Checking an SFE Grant Application – Part 2

Posted by & filed under SFE Grants.

Here are more important checks before submitting an SFE grant application:

Student participation is essential

A fundamental focus of our program is to encourage hands-on learning through active engagement of students in all phases of the project. Projects conceived by adults, and those that use children only as manual labor (rather than as co-creators of a vision and its realization) will not receive grant awards.

It can be useful to review Dr. Roger Hart’s ‘Ladder of Participation’  to stimulate your thinking about how your project can engage students throughout the project. This page, from Cornell University, is a great starting point if you are first encountering this concept.

Bring the students’ voices to the application

Keep in mind that, in the SFE grant application,  we prefer the authentic voices of the students who are visualizing and planning the project. We focus on grass-roots projects and grant awards under $500. While professional grant writers may be helpful for applications to other funding sources, they unlikely to improve an applicant’s chances for funding by the SFE grant program.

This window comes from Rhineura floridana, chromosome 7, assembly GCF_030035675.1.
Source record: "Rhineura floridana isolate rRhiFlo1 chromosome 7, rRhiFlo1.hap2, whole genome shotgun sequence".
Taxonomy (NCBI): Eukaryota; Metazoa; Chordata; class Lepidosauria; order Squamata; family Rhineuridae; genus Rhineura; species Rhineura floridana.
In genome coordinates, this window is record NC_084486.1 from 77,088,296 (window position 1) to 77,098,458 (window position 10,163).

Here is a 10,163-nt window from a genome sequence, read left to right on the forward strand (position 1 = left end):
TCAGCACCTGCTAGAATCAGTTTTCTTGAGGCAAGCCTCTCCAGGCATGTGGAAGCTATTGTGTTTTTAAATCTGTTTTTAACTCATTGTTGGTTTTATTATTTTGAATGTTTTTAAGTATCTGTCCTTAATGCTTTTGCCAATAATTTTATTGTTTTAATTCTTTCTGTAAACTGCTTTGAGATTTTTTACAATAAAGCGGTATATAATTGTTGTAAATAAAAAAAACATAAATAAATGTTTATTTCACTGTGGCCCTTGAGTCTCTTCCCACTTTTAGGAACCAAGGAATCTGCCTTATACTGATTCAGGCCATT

Site sketches must be submitted

“Before” and “after” site sketches (questions 9 & 10) are essential components of an application. They must show the project site in relation to nearby buildings, sidewalks, and similar features. They must clearly indicate the cardinal directions (North, South, East and West) so judges can visualize the patterns of sun and shade throughout the day. Each year we are forced to reject some applications that do not meet this requirement.

Sketches prepared by the average adult or high school student are sufficient. You may use a computer program, or as ink on paper. We prefer Adobe PDF format; many commercial copiers can scan to this format, and most office supply stores can do this for less than $2 per page. Please make sure your sketches are legible when printed on 8.5 x 11 inch paper.

By double-checking these key items, you are averting common problems, and helping to assure that the application can be evaluated by our judges. Thank you!

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